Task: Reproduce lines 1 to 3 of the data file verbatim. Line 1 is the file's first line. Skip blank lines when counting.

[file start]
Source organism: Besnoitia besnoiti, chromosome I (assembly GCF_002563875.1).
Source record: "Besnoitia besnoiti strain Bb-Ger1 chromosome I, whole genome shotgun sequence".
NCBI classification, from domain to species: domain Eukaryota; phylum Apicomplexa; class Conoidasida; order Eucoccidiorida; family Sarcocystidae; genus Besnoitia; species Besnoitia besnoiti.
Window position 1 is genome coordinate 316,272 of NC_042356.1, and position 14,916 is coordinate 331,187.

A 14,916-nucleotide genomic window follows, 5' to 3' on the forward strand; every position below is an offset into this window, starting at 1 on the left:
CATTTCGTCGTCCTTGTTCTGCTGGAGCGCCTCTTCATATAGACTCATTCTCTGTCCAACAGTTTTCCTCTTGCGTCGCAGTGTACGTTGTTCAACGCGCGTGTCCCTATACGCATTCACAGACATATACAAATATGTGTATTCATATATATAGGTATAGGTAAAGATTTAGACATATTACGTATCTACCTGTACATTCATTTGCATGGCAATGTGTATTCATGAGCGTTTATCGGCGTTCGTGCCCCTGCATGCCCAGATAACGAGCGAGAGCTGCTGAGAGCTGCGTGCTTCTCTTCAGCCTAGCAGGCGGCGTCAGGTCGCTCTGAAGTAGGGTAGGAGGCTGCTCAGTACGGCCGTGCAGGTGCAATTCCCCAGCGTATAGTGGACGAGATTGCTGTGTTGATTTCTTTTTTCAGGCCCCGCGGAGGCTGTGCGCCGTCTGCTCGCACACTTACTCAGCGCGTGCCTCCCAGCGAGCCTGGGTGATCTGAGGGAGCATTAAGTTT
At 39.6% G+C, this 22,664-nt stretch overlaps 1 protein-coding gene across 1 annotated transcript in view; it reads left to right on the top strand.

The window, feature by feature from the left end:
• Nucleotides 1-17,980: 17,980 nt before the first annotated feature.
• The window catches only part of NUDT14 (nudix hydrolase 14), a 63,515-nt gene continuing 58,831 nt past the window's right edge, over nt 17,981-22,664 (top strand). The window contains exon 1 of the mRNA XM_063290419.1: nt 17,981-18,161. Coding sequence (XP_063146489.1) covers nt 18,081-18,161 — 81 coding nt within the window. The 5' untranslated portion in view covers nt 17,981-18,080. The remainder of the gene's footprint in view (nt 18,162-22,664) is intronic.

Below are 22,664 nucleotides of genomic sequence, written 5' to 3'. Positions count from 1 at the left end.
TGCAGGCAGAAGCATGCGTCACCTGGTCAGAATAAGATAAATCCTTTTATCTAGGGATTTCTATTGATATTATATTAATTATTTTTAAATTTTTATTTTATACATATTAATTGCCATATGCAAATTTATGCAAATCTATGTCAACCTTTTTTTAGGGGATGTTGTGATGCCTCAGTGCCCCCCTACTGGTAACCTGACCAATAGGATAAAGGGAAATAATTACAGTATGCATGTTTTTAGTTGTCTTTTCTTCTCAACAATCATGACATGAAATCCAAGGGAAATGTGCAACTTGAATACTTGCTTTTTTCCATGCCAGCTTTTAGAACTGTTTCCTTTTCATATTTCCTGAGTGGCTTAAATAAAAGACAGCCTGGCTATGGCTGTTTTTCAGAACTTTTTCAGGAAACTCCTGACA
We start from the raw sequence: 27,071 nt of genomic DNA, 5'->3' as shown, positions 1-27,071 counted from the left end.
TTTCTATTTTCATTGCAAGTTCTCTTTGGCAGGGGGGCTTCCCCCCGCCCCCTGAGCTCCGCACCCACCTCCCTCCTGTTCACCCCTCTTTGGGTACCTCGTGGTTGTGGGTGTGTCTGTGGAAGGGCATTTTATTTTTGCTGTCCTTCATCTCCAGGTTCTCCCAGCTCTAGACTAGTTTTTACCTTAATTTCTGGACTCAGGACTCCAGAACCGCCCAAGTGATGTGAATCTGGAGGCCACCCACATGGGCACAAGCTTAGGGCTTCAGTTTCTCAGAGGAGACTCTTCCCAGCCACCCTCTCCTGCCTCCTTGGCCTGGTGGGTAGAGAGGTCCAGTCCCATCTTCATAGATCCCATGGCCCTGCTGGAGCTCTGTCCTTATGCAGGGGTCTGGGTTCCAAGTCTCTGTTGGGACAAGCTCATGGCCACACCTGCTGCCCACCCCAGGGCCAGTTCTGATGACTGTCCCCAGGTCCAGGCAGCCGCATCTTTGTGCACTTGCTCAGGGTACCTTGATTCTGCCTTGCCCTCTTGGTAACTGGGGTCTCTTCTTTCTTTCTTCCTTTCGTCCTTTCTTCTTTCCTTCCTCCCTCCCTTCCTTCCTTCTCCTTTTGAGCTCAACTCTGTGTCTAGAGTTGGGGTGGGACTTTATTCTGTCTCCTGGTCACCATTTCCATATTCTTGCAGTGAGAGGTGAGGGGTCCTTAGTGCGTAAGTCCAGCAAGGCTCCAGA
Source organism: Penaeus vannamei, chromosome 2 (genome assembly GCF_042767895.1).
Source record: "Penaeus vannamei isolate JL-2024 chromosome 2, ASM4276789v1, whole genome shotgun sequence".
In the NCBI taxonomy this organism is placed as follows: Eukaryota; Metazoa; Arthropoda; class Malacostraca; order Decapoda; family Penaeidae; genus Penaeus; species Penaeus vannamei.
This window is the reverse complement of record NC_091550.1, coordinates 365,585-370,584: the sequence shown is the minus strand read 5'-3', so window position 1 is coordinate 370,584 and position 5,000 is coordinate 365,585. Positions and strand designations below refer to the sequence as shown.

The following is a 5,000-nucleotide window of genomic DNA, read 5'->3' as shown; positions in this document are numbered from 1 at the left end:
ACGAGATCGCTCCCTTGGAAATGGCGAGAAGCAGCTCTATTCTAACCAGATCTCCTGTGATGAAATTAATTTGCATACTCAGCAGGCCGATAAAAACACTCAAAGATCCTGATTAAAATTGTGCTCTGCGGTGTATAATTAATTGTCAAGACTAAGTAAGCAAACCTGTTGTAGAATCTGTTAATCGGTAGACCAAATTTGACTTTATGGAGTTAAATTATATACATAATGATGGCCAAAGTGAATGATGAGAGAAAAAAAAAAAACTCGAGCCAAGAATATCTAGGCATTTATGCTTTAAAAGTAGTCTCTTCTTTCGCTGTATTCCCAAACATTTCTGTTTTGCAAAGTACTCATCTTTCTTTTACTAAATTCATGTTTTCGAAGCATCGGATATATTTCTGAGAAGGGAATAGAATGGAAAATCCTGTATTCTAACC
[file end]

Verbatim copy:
Source organism: Besnoitia besnoiti, chromosome I (assembly GCF_002563875.1).
Source record: "Besnoitia besnoiti strain Bb-Ger1 chromosome I, whole genome shotgun sequence".
NCBI classification, from domain to species: domain Eukaryota; phylum Apicomplexa; class Conoidasida; order Eucoccidiorida; family Sarcocystidae; genus Besnoitia; species Besnoitia besnoiti.